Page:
Inside Bill Ackman’s Big Netflix Buy

The contrarian hedge fund manager makes a bold bet on a beaten-down tech highflyer.

Michael Nagle/Bloomberg

Michael Nagle/Bloomberg

When the Dow Jones Industrial Average goes from down 900 points to up 100 in a single afternoon, just who is buying the dip?

Pershing Square Capital CEO Bill Ackman, for one.

On Wednesday after the close, Ackman sent a letter to investors in his hedge fund saying he had bought more than 3.1 million shares of Netflix, the video streaming pioneer whose stock had seen such vast reversals in recent days that it had been trading at June 2018 levels.

At Netflix’s current price of about $390 per share, the purchase gives Ackman a stake worth more than $1 billion — and makes him one of Netflix’s top 20 shareholders.

“The opportunity to acquire Netflix at an attractive valuation emerged when investors reacted negatively to the recent quarter’s subscriber growth and management’s short-term guidance,” Ackman explained in the letter.

Netflix’s big drop came on January 20, when it fell 20 percent after the market closed following an earnings release in which the company said it expected subscriber growth to slow. Netflix has been one of the winners of the stay-at-home Covid world, but it has also faced more competition from companies including Amazon Prime Video — which recently introduced videos with advertising content — Hulu, Disney Plus, and HBO Max.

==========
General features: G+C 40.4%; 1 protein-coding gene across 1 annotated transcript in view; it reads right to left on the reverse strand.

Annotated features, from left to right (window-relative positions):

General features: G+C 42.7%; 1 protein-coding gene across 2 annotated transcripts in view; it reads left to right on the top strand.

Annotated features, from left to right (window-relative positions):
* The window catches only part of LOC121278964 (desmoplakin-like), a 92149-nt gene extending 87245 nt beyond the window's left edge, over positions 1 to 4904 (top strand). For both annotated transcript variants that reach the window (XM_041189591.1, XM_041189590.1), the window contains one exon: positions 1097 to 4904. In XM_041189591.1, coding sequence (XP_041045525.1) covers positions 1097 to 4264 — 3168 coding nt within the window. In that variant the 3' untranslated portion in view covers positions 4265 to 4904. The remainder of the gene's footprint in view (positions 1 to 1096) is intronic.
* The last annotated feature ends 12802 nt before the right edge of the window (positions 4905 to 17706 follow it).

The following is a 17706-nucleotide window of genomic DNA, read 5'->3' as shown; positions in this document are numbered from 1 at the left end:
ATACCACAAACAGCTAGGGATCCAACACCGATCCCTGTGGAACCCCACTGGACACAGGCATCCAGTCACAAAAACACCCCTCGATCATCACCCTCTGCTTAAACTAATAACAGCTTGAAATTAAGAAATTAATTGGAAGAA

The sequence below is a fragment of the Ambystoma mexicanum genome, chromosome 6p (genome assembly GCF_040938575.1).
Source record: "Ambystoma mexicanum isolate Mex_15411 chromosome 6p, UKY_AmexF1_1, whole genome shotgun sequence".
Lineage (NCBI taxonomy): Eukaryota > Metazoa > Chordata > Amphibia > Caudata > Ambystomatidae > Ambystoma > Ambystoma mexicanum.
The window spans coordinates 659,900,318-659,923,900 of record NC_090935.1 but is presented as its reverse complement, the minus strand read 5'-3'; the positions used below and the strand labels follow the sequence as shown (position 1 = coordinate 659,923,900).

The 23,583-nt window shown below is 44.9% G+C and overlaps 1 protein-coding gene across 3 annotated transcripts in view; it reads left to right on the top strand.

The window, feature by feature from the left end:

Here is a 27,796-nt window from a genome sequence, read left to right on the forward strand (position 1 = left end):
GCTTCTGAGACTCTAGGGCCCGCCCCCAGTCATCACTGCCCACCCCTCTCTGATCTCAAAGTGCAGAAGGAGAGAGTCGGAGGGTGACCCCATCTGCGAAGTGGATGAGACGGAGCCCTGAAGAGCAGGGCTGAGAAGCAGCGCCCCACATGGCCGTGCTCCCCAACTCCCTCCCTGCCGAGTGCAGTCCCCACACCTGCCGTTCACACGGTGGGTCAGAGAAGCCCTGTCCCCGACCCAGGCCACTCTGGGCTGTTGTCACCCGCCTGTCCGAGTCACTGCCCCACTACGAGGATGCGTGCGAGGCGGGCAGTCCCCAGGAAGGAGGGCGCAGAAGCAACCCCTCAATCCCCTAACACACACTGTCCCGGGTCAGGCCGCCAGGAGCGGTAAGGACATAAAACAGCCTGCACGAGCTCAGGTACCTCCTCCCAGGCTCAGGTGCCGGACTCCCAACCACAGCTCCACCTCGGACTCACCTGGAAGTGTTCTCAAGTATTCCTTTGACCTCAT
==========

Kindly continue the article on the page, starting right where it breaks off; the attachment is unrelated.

Netflix has raised prices, but it still faces slowing growth in the U.S. and Canadian market.

That doesn’t worry Ackman, who lauded “a truly best-in-class management team and unique high-performance culture” that allowed Netflix to pivot from DVD rentals by mail to become “one of the greatest producers of beloved content ever.”

He said Pershing Square is “all in on streaming” after it began to explore the space with its purchase of Universal Music Group. In his Universal presentation last summer, however, he lauded music as “a better streaming business than video.”

Ackman relishes being a contrarian. He famously made $2.6 billion on a Covid-19 short bet that paid off just before the market tanked in 2020. And last year, before anyone was uttering the word inflation, he put on an interest rate hedge that had earned him about $1 billion by November.

“We believed that an unexpected rise in rates could cause a market correction,” he told investors in the letter. As of Wednesday afternoon, the S&P 500 index was off 9 percent from its highs, and the Nasdaq, where many tech high flyers trade, was down 14 percent. (In contrast, Netflix was up almost 9 percent.)

Ackman declined to comment on where he thought the market would go from here.

But last year he asked the Federal Reserve Board to raise rates sooner rather than later, and he recently called for a 50-basis point hike.

To fund the Netflix buy, on Jan. 21 Pershing Square began unwinding the substantial majority of the interest rate hedge, which Ackman said generated proceeds of $1.25 billion. Although the fund kept some interest rate swaptions — or swap options — that are out of the money, and purchased some longer-dated ones, he said the notional size of the hedge has been reduced by 80 percent.

Ackman acknowledged that Pershing Square likely could make more money on its interest rate hedge, as rates are continuing to rise. But he said, “we believed the opportunity to invest in Netflix at current prices offered a more compelling risk/reward and likely greater, long-term profits for the funds.”

As of Tuesday, Ackman’s hedge fund was down almost 14 percent for the year.